Who controls America’s schools? And what can parents do if they don’t like what is being taught? In the last few years, we’ve seen a wholesale revolution in the politics of those who hope to shield children from the ideological imposition of public schools.
Over a hundred years ago, John Dewey sparked the modern progressive education movement with his calls to jettison rigid authoritarianism and rote memorization in classrooms. Dewey hoped to free students from the deadening hand of hidebound educational tradition. More recently, socially conservative activists and politicians have come to sound like Dewey’s followers, calling for the teaching of “critical thinking.” Just as Dewey did, they insist that students be freed to dissent from overweening intellectual imposition by teachers and schools. Instead of undemocratic traditionalism, however, they worry that today’s public schools teach secularism, shoddy morals, and evolution.
They would be wise to learn from the bitter lessons of earlier generations of progressive reformers. John Dewey himself concluded glumly that classroom authority can’t be tossed out without jeopardizing education itself.
In recent years, socially conservative politicians and activists in states such as Arizona, Colorado, Indiana, Louisiana, and Texas have introduced school laws to promote “critical thinking” and to prohibit intellectual “discrimination” against conservative students in public schools.
A new crop of state bills since the beginning of 2014 has been no different. In Oklahoma, for example, lawmakers are considering Senate Bill 1765. This measure would guarantee that Sooner schoolchildren “develop critical-thinking skills, and respond appropriately and respectfully to differences of opinion about controversial issues.” In Virginia, lawmakers heard House Bill 207, which later died in committee, but stated with eerie similarity that public school students should “develop critical-thinking skills, and respond appropriately and respectfully to differences of opinion about scientific controversies in science classes.” Missouri’s legislature is currently mulling over House Bill 1587, which would also push students to “develop critical-thinking skills.”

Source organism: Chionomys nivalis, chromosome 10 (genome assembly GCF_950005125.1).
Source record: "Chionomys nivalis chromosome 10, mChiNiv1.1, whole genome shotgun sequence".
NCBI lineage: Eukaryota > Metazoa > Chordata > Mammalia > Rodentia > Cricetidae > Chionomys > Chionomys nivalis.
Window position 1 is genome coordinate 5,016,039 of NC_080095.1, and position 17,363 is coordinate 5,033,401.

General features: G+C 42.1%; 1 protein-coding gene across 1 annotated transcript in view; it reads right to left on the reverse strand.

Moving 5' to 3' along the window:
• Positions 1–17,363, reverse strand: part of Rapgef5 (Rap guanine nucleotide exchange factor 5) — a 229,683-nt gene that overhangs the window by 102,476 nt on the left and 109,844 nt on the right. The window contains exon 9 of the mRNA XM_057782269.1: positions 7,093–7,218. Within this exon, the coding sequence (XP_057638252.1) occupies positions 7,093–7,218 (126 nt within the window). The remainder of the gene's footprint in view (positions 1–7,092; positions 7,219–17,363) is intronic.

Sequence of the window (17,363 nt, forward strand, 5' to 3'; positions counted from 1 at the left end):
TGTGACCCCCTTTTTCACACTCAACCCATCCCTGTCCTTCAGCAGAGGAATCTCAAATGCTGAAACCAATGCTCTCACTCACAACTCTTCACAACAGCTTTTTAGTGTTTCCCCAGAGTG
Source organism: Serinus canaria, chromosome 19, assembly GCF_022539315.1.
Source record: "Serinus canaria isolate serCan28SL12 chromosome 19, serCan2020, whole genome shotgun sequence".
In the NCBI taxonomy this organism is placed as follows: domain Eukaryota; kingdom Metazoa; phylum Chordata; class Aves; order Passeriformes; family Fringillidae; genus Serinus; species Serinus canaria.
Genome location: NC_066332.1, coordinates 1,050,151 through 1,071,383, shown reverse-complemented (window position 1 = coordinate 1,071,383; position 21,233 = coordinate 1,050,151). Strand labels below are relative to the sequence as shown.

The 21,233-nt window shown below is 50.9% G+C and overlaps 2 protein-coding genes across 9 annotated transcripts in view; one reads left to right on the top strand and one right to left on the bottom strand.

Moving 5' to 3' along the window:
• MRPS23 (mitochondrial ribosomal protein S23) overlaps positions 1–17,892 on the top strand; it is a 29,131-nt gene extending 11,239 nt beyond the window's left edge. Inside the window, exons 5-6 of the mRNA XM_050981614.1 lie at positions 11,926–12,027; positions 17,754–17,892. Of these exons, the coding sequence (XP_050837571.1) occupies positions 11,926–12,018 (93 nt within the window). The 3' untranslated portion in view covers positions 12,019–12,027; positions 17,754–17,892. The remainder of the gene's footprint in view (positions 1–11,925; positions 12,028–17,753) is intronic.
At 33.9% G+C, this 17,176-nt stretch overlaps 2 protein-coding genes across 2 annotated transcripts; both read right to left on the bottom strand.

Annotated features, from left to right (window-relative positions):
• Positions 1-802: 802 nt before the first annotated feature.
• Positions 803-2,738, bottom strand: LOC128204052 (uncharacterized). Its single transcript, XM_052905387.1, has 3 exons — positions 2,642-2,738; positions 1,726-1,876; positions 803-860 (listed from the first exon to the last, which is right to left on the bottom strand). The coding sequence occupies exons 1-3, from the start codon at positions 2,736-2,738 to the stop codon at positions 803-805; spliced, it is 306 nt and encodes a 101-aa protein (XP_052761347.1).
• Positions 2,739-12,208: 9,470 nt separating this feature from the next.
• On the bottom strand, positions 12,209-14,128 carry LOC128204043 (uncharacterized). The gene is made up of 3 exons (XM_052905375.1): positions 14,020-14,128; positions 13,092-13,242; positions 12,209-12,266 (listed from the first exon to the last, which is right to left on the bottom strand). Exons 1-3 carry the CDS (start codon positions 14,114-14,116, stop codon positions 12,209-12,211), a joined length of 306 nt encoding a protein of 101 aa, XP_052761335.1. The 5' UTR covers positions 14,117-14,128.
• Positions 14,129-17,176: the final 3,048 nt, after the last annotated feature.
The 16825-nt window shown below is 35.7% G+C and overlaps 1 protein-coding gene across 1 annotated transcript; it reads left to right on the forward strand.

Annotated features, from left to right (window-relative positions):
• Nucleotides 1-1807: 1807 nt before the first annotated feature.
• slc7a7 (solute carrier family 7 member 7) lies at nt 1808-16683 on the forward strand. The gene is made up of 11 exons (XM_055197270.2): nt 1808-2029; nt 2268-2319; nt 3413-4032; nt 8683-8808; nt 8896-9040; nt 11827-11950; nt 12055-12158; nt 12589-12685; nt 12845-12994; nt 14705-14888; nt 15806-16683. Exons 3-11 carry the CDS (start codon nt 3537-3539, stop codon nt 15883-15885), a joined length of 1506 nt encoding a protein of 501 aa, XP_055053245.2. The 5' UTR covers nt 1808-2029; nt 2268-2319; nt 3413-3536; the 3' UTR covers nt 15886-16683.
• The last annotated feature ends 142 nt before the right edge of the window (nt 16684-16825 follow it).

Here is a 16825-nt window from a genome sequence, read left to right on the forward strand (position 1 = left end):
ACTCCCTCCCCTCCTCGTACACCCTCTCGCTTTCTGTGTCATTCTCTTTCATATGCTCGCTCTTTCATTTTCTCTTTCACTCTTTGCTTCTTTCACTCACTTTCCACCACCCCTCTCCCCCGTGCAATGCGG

Schools cannot function without claiming some intellectual authority over their students.”
These bills have often been discussed as anti-evolution bills, which they certainly are. As Glenn Branch of the National Center for Science Education has argued, today’s lawmakers hope to create room for students to think critically, but only about mainstream science. However, in order to grasp the direction of social conservatives in terms of their thinking about education, we need to see these “critical thinking” bills as part of a broader protest against the ideas on offer in the public schools. To be clear: Many believe that education has long been dominated by an aggressively secularizing elite, out of touch with true morality, good literature, and responsible science. Evolution is a target, but only one target of many.
The true complexity of conservative thinking on this issue can be seen in the leadership of Indiana state Sen. Dennis Kruse. In December 2012, Mr. Kruse, a Republican, introduced a bill that pushed for greater student autonomy and the reduction of “authoritarian” teaching. His plan would have done more than just encourage “critical thinking” or “academic freedom.” He suggested a new truth-in-education rule, by which any student could require teachers to back up their statements with evidence. The bill eventually died in committee, but its wording tells us something about his vision of proper education. As Mr. Kruse told the website of the Indianapolis Star, his plan would have worked like this: “If a student thinks something isn’t true, then they can question the teacher, and the teacher would have to come up with some kind of research to support that what they are teaching is true or not true.”
Mr. Kruse has not been alone in this campaign. In 2012, New Hampshire passed a law allowing parents and families to demand alternative curricular materials for books they deem objectionable. The law resulted from a controversy in which a high school student read Nickel and Dimed by the journalist and social critic Barbara Ehrenreich. His parents charged that the book called Jesus Christ “a wine-guzzling vagrant and precocious socialist.” They demanded that students be free to avoid this sort of offensive material.